In addition to the PFC, dispositional envy may also recruit the activation of regions related to the perception of emotions or intentions, such as the temporal gyrus (TG). Envy is a negative emotion experienced during social comparisons or interpersonal communication7; that is, envy requires the perceived appraisal of self-inferiority within a specific social context. Therefore, the ability to perceive and interpret the characteristics, disposition, and intentions of other people is critical to the experience of envy. Previous studies have demonstrated that the TG is widely correlated with emotional perception. For example, Carr et al.21 indicated that the superior temporal gyrus (STG) and inferior frontal gyrus (IFG) are regions critical to the comprehension of a person’s intention during interpersonal communication. Wicker et al.22 indicated that the STG is selectively activated during analysis of emotions via eye contact with others. In a meta-analysis, Gallagher et al.23 concluded that the bilateral temporal pole is the foundation for speculating on or perceiving the psychological state of others. In conclusion, the TG and especially the STG may play an important role in the processing of envy. Therefore, we predicted that the experience of dispositional envy would be positively correlated with activation of the STG significantly.
On the premise that dispositional envy is associated with a chronic sense of inferiority developed over a long period of time, we also hypothesized the involvement of regions associated with emotional perception and regulation. Emotional intelligence is defined as a reflection of one’s ability to perceive, use, and regulate the emotions of oneself and others24. Among the functions of emotional intelligence, regulation of emotion is critical for the expression of various negative emotions. Accordingly, we speculated that individuals with higher emotional intelligence are more likely to possess a better capacity for perceiving and reasoning their own emotions as well as those of others. Dispositional envy may exhibit a close negative correlation with emotional intelligence, and the persistent experience of envy may be linked to abnormalities in emotional perception and reasoning abilities. On this premise, we also hypothesized that emotional intelligence mediated the correlation between dispositional envy and activity in certain brain regions.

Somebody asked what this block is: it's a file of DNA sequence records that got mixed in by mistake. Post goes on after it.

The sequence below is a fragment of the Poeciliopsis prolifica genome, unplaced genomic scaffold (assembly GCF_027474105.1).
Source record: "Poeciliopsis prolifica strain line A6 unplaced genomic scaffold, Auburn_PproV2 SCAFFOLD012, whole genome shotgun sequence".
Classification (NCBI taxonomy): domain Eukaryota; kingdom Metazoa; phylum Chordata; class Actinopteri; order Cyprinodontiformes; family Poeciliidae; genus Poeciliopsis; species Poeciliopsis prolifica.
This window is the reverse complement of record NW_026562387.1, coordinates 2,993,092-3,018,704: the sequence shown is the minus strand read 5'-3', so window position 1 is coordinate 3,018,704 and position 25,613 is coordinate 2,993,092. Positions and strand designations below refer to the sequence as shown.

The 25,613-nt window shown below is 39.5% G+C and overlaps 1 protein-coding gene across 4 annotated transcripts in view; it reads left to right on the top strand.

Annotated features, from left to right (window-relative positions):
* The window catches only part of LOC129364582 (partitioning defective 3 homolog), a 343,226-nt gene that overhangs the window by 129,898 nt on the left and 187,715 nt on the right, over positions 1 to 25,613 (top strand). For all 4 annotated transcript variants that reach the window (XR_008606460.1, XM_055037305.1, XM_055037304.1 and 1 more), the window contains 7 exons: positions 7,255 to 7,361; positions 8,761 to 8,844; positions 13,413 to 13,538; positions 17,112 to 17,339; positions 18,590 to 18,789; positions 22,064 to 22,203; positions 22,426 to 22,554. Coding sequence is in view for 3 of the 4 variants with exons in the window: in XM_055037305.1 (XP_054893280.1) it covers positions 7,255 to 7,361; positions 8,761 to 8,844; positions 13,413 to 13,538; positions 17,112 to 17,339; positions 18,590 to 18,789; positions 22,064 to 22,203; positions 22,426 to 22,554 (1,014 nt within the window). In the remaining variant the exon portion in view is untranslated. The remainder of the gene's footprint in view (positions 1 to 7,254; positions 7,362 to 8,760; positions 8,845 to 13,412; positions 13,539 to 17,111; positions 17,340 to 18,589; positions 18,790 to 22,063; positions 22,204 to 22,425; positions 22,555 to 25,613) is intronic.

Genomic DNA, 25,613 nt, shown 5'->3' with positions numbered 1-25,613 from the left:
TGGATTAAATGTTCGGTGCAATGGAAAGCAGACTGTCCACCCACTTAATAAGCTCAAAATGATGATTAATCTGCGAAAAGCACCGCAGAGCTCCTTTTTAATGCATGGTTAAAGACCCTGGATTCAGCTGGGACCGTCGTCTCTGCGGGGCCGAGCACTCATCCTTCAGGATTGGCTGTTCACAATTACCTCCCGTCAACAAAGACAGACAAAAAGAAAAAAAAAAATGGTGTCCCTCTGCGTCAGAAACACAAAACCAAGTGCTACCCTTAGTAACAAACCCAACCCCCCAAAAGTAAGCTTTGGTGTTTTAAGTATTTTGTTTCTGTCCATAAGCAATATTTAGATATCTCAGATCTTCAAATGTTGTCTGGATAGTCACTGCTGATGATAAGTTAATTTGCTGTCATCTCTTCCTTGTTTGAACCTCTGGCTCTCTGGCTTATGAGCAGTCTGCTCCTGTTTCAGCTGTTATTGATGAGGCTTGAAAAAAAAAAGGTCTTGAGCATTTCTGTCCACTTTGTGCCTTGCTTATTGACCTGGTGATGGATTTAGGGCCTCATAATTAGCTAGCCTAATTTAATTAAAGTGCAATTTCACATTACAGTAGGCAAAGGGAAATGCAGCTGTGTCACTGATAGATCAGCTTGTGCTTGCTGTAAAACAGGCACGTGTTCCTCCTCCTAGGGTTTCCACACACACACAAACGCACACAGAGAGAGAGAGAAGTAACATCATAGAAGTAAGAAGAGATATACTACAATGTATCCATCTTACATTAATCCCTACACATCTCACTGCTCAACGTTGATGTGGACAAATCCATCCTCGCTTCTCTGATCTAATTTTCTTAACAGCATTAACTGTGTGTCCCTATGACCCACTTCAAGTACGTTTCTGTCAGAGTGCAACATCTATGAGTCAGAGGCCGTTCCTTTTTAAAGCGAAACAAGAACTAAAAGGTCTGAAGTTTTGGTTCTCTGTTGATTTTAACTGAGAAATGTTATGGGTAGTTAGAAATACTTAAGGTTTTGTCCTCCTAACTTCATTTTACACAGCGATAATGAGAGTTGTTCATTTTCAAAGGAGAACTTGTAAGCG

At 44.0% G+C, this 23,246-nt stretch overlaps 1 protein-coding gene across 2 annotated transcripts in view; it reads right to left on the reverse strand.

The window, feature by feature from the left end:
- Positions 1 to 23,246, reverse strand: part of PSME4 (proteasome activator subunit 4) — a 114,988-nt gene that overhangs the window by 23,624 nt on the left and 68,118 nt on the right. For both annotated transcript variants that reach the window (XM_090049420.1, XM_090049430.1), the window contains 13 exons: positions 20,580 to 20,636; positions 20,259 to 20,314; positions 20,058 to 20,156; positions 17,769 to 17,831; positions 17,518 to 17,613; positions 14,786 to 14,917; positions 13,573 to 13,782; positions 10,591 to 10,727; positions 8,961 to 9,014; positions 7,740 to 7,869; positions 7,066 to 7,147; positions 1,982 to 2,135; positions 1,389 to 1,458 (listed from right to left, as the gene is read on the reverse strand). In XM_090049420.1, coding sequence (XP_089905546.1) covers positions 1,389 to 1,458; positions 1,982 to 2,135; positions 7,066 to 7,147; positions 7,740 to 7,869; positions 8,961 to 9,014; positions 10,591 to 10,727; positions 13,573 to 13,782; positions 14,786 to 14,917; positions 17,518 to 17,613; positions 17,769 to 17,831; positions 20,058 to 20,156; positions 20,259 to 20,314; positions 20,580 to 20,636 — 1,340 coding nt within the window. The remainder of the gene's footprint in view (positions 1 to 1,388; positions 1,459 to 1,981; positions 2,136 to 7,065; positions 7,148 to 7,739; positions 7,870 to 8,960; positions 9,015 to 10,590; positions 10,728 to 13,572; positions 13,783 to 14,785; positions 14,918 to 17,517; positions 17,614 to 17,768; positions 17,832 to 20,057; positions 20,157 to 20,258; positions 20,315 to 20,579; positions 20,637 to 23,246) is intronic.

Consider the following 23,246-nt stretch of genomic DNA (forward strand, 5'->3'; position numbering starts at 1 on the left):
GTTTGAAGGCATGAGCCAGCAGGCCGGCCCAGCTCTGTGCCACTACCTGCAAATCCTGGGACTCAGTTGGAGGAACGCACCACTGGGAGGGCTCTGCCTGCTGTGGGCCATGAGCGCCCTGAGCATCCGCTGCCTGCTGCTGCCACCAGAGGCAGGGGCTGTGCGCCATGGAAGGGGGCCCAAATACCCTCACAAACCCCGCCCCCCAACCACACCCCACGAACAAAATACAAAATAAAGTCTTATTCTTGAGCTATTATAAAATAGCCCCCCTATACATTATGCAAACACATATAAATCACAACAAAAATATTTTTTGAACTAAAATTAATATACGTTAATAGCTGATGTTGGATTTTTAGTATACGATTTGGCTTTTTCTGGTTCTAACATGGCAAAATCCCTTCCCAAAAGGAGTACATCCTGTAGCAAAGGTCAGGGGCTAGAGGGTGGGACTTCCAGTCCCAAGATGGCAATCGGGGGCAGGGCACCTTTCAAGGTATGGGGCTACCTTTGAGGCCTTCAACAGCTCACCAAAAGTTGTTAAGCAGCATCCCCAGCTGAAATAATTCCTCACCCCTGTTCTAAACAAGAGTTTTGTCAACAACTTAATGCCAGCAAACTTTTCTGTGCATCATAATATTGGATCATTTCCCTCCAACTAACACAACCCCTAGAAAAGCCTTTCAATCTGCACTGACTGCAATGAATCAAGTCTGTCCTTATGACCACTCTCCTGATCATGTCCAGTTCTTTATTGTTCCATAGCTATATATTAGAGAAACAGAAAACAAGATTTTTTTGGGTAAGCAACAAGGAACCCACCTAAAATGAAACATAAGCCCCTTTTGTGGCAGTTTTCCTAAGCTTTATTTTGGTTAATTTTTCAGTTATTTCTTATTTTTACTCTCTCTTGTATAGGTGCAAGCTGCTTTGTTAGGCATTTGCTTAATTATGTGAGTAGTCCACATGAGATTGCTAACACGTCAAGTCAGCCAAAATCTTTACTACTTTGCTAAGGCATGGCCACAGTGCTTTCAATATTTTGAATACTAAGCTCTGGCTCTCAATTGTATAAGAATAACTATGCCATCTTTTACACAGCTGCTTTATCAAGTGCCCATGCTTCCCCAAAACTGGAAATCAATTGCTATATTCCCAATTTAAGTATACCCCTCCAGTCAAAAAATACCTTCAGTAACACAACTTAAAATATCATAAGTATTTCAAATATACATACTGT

In conclusion, the present study aimed to explore the relationships of different brain structures with dispositional envy. A voxel-based morphometry (VBM) method was used to identify neural correlates of individual differences in dispositional envy. Moreover, we speculated that emotional intelligence could be used to predict dispositional envy, and thus we examined whether emotional intelligence mediated the relationships between brain structures and dispositional envy.